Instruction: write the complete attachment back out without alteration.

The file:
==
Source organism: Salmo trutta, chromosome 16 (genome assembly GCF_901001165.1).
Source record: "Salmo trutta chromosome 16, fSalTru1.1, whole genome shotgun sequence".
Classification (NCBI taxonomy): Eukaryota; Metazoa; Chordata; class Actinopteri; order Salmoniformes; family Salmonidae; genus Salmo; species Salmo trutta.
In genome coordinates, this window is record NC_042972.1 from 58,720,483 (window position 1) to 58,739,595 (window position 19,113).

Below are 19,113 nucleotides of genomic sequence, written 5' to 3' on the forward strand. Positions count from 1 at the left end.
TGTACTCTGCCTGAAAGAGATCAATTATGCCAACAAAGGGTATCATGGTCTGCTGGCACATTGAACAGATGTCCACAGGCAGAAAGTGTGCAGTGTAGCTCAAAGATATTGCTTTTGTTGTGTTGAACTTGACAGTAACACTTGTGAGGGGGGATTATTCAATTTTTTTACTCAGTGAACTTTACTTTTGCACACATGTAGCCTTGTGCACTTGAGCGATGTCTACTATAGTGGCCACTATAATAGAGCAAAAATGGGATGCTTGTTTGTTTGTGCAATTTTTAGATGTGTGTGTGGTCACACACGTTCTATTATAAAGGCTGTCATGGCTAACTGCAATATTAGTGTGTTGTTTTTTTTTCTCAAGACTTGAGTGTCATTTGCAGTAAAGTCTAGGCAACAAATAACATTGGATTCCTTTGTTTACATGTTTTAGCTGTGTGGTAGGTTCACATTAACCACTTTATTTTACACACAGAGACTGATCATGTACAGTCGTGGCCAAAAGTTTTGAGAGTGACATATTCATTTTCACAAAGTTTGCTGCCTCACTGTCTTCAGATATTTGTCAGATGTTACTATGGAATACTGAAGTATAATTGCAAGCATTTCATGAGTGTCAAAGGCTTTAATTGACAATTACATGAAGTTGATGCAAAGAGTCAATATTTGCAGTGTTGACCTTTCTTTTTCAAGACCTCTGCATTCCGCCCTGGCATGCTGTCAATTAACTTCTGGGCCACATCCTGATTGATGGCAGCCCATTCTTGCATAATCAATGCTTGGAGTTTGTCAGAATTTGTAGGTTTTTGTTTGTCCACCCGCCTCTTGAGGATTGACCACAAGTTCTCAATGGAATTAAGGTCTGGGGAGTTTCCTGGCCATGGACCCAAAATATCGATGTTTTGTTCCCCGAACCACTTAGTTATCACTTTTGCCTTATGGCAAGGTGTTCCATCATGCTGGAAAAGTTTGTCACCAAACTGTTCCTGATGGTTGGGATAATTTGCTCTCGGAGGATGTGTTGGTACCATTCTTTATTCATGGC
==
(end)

Source organism: Salmo trutta, chromosome 16 (genome assembly GCF_901001165.1).
Source record: "Salmo trutta chromosome 16, fSalTru1.1, whole genome shotgun sequence".
Classification (NCBI taxonomy): Eukaryota; Metazoa; Chordata; class Actinopteri; order Salmoniformes; family Salmonidae; genus Salmo; species Salmo trutta.
In genome coordinates, this window is record NC_042972.1 from 58,720,483 (window position 1) to 58,739,595 (window position 19,113).

Below are 19,113 nucleotides of genomic sequence, written 5' to 3' on the forward strand. Positions count from 1 at the left end.
TGTACTCTGCCTGAAAGAGATCAATTATGCCAACAAAGGGTATCATGGTCTGCTGGCACATTGAACAGATGTCCACAGGCAGAAAGTGTGCAGTGTAGCTCAAAGATATTGCTTTTGTTGTGTTGAACTTGACAGTAACACTTGTGAGGGGGGATTATTCAATTTTTTTACTCAGTGAACTTTACTTTTGCACACATGTAGCCTTGTGCACTTGAGCGATGTCTACTATAGTGGCCACTATAATAGAGCAAAAATGGGATGCTTGTTTGTTTGTGCAATTTTTAGATGTGTGTGTGGTCACACACGTTCTATTATAAAGGCTGTCATGGCTAACTGCAATATTAGTGTGTTGTTTTTTTTTCTCAAGACTTGAGTGTCATTTGCAGTAAAGTCTAGGCAACAAATAACATTGGATTCCTTTGTTTACATGTTTTAGCTGTGTGGTAGGTTCACATTAACCACTTTATTTTACACACAGAGACTGATCATGTACAGTCGTGGCCAAAAGTTTTGAGAGTGACATATTCATTTTCACAAAGTTTGCTGCCTCACTGTCTTCAGATATTTGTCAGATGTTACTATGGAATACTGAAGTATAATTGCAAGCATTTCATGAGTGTCAAAGGCTTTAATTGACAATTACATGAAGTTGATGCAAAGAGTCAATATTTGCAGTGTTGACCTTTCTTTTTCAAGACCTCTGCATTCCGCCCTGGCATGCTGTCAATTAACTTCTGGGCCACATCCTGATTGATGGCAGCCCATTCTTGCATAATCAATGCTTGGAGTTTGTCAGAATTTGTAGGTTTTTGTTTGTCCACCCGCCTCTTGAGGATTGACCACAAGTTCTCAATGGAATTAAGGTCTGGGGAGTTTCCTGGCCATGGACCCAAAATATCGATGTTTTGTTCCCCGAACCACTTAGTTATCACTTTTGCCTTATGGCAAGGTGTTCCATCATGCTGGAAAAGTTTGTCACCAAACTGTTCCTGATGGTTGGGATAATTTGCTCTCGGAGGATGTGTTGGTACCATTCTTTATTCATGGC